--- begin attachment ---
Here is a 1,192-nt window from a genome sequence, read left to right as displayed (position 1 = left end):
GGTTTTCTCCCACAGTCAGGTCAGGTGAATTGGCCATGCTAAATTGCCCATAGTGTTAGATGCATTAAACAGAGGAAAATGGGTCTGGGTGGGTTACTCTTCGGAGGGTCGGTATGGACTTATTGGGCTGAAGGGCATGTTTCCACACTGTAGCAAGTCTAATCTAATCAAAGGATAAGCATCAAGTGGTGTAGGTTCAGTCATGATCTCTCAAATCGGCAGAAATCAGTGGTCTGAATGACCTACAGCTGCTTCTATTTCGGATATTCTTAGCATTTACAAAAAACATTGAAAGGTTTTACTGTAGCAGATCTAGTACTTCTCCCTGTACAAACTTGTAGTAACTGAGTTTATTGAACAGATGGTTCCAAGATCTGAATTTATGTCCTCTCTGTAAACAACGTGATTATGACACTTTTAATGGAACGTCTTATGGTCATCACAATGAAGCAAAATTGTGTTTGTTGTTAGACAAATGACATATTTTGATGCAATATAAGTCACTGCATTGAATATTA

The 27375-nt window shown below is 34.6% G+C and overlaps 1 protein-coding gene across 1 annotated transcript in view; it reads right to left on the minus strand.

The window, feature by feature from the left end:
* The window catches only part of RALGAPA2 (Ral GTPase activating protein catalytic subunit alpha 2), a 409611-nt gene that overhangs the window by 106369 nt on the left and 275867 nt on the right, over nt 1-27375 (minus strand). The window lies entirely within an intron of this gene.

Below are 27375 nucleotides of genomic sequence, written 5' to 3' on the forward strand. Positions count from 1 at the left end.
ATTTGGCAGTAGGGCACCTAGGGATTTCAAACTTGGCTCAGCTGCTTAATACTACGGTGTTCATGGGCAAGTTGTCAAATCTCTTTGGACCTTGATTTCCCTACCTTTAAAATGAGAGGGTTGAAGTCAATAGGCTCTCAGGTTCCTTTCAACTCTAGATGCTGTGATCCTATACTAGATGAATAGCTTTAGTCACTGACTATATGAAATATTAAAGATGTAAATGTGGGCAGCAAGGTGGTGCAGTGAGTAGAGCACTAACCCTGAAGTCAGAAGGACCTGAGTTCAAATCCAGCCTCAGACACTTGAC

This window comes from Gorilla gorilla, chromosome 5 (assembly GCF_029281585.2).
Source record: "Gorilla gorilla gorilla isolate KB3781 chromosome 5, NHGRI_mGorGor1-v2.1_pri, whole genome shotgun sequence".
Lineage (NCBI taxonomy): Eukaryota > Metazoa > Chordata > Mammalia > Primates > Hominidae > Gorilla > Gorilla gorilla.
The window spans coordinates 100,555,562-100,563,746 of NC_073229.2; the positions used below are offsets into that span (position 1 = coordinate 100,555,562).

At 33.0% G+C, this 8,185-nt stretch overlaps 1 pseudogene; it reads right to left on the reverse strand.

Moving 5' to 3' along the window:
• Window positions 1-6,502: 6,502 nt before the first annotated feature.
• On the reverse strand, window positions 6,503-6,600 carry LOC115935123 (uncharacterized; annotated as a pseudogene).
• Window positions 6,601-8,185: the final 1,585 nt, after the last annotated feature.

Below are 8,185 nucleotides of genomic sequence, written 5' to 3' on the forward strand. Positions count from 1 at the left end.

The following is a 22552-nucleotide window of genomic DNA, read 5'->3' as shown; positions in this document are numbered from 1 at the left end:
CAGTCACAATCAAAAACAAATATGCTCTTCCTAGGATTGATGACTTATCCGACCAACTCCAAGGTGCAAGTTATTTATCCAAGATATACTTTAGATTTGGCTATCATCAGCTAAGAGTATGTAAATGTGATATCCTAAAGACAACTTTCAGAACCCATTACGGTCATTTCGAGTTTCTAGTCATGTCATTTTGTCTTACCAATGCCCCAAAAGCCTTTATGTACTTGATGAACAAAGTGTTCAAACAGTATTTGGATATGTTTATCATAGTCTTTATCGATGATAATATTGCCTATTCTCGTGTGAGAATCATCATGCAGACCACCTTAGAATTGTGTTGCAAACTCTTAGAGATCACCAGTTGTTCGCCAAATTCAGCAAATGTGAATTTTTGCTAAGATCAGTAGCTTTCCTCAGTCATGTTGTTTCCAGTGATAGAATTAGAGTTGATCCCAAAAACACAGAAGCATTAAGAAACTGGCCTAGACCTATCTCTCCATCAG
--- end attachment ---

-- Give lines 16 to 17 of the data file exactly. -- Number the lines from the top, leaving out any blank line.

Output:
• Window positions 6,601-8,185: the final 1,585 nt, after the last annotated feature.

Below are 8,185 nucleotides of genomic sequence, written 5' to 3' on the forward strand. Positions count from 1 at the left end.